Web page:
These Two Deadly Diseases Linked



This is not the first time I’ve gotten on a soapbox about how human physiology and disease does not respect the “specialist” boundaries we have created in orthodox, Western medicine.

Cardiology, dermatology, gastroenterology, endocrinology, neurology, obstetrics, orthopedics, urology, nephrology…  You get the picture.  The entire body has been broken up into specialties.  And family practice, pediatrics and internal medicine are merely there to try to funnel out problems to the correct specialty.  It’s a mess, with no respect for the inter-connectedness of the human body.

Every single system interacts with every other one.  Even bone, that we used to view as a stagnant tissue that merely acted as an anchor for bones, is now realized as an extremely active tissue that is affected by gut health and, in turn, affects your risk of diabetes.  In case you’re keeping track, that relationship alone cut across 3 specialties, neither of which views his or her area of expertise in the context of the other.

Until we back up and begin to realize and act like every system interacts with all the others, we will continue to be stuck in this mess of multiple chronic diseases all managed independently.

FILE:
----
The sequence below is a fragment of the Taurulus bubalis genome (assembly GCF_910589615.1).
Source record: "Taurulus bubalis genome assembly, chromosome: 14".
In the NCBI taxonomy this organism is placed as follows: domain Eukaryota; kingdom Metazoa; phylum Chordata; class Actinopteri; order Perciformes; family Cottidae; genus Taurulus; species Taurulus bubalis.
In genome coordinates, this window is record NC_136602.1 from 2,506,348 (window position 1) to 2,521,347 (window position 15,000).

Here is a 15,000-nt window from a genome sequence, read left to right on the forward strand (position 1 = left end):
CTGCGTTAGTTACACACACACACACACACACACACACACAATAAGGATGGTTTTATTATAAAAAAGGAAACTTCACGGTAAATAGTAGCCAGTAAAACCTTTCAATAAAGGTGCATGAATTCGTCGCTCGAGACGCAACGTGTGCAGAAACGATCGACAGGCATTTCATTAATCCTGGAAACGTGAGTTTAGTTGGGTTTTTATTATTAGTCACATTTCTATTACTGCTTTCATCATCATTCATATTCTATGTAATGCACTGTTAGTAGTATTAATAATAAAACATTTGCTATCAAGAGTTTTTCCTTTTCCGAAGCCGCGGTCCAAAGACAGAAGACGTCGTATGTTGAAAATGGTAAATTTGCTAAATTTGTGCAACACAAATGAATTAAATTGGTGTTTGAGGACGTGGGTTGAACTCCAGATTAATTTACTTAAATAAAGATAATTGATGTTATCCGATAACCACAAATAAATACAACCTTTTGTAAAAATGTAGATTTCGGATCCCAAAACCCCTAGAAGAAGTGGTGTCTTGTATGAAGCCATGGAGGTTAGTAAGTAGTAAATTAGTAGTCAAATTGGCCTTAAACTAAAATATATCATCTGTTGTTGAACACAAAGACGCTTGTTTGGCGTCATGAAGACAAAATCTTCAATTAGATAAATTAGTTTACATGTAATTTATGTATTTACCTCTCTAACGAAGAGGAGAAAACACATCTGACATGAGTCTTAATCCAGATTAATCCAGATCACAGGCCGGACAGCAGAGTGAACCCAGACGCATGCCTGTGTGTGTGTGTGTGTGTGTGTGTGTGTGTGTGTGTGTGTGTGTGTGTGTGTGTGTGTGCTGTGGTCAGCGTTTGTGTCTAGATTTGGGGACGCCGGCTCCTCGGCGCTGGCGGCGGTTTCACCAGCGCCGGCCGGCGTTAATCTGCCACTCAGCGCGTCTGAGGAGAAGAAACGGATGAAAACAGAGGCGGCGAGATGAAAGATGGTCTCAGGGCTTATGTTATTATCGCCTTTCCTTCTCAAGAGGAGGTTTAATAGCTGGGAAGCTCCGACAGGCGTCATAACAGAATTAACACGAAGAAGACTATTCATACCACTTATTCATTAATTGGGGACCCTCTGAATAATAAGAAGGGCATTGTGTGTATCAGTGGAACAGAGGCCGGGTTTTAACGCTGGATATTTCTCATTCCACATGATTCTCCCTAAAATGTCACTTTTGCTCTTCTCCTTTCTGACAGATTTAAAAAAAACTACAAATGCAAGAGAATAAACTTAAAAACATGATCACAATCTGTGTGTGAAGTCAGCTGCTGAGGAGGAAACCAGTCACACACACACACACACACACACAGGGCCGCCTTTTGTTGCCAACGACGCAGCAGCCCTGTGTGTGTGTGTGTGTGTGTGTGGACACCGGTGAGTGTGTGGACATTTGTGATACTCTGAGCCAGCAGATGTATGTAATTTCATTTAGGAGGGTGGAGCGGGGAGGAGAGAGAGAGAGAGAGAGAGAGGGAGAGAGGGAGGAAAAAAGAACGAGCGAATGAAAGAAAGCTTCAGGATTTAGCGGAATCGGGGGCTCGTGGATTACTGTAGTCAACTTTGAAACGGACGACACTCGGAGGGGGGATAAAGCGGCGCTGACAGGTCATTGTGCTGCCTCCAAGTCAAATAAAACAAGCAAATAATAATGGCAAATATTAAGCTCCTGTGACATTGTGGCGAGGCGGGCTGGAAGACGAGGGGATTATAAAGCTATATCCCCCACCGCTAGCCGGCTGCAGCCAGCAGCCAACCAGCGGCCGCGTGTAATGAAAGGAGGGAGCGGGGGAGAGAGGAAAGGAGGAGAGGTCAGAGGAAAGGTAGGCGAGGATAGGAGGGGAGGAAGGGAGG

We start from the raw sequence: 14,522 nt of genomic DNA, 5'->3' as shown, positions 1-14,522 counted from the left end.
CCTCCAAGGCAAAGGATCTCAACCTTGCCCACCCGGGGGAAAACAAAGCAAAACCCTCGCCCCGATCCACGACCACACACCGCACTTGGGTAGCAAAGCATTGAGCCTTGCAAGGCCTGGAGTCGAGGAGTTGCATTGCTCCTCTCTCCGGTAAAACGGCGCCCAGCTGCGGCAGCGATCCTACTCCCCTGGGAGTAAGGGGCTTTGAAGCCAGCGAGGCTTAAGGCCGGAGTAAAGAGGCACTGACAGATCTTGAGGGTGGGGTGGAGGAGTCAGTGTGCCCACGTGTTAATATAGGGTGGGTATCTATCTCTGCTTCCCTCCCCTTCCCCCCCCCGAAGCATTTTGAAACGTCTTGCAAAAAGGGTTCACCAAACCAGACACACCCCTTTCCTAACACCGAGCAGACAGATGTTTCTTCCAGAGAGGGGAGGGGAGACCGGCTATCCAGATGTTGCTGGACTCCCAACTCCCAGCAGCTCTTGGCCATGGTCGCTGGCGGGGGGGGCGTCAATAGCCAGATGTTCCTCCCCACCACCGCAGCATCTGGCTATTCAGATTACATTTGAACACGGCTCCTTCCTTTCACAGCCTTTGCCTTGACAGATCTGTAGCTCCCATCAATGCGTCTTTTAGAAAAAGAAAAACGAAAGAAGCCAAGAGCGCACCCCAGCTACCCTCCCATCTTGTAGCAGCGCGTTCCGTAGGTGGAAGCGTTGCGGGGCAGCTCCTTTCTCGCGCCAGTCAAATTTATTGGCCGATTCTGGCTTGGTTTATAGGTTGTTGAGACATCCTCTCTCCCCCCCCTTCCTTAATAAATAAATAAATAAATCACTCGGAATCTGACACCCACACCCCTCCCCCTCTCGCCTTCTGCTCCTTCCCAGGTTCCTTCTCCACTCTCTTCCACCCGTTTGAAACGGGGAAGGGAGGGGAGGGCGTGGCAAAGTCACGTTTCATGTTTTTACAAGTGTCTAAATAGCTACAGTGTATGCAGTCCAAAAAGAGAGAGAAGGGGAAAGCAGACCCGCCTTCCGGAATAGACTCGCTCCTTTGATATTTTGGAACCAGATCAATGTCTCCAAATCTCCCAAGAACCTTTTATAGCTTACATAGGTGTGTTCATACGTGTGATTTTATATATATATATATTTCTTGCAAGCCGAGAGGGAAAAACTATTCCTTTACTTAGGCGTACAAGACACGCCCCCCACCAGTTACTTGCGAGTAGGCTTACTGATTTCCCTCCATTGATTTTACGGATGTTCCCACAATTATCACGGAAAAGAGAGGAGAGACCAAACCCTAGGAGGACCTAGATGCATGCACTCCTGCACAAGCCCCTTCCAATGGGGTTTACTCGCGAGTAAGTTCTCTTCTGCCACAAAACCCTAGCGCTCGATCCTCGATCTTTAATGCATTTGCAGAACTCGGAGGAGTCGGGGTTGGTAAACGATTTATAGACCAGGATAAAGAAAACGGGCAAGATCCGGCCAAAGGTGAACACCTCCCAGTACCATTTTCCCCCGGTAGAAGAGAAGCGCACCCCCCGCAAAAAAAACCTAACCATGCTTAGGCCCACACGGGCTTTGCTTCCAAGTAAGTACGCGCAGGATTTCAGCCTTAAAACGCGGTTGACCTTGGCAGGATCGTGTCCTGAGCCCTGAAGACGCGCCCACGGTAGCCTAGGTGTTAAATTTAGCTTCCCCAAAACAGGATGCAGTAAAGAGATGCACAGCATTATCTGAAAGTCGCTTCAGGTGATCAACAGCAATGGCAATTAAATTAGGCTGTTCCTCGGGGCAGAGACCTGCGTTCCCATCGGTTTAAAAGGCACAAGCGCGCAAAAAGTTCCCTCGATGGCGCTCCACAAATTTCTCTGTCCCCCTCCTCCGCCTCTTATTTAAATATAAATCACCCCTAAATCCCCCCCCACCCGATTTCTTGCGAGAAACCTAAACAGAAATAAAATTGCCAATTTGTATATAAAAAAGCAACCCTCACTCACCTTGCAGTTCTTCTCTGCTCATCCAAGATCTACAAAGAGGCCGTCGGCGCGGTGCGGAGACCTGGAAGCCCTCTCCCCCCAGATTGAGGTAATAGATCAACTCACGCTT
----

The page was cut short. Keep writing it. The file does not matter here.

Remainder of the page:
Here’s the good news: prevention cuts across all disease states and systems.  Let me clarify–lifestyle prevention does this.  Using the medical term of “prevention” would include approaches like statins to lower heart disease risk.  This version of prevention is just short of worthless and certainly does not cut across multiple organ systems.

So why the diatribe?

Of course it relates to this particular study.  Researchers looked at the American Heart Association ideal health / cardiovascular metrics and looked at how they related to developing cancer.  These metrics include:

  1. Non-smoker
  2. Ideal BMI
  3. Healthy diet index
  4. Physical activity
  5. Total cholesterol
  6. Blood pressure
  7. Fasting blood glucose

Overall, these metrics are really pretty bottom of the barrel.  They are very basic requirements and far short of the lifestyle recommendations that I recommend (that can be found by downloading my ebook by clicking here).  Despite how basic they are, here is what researchers found:

  • Those with at least 6/ 7 ideal health metrics had a whopping 51% lower risk of cancer compared to those with 0/7 metrics.
  • A paltry 2.7% of the population meets these simple goals.
  • Smoking played a large role in the overall risk (about 26% of the risk).

Slashed the rates of cancer in half.  Keep in mind that these are all modifiable risk factors.  Kind of begins to blow the heart disease and cancer is related to genetics thing, huh?

Can you begin to see how much lower the risk could go if we achieved these 7 metrics and more?  If you look at these metrics, as I mentioned, they are really the most simple and basics of lifestyle changes.

The bottom line?  If you’re on your way to heart disease, cancer is likely brewing somewhere in your body as well.

For more than a decade, Dr. Bogash has stayed current with the medical literature as it relates to physiology, disease prevention and disease management. He uses his knowledge to educate patients, the community and cyberspace on the best way to avoid and / or manage chronic diseases using lifestyle and targeted supplementation.







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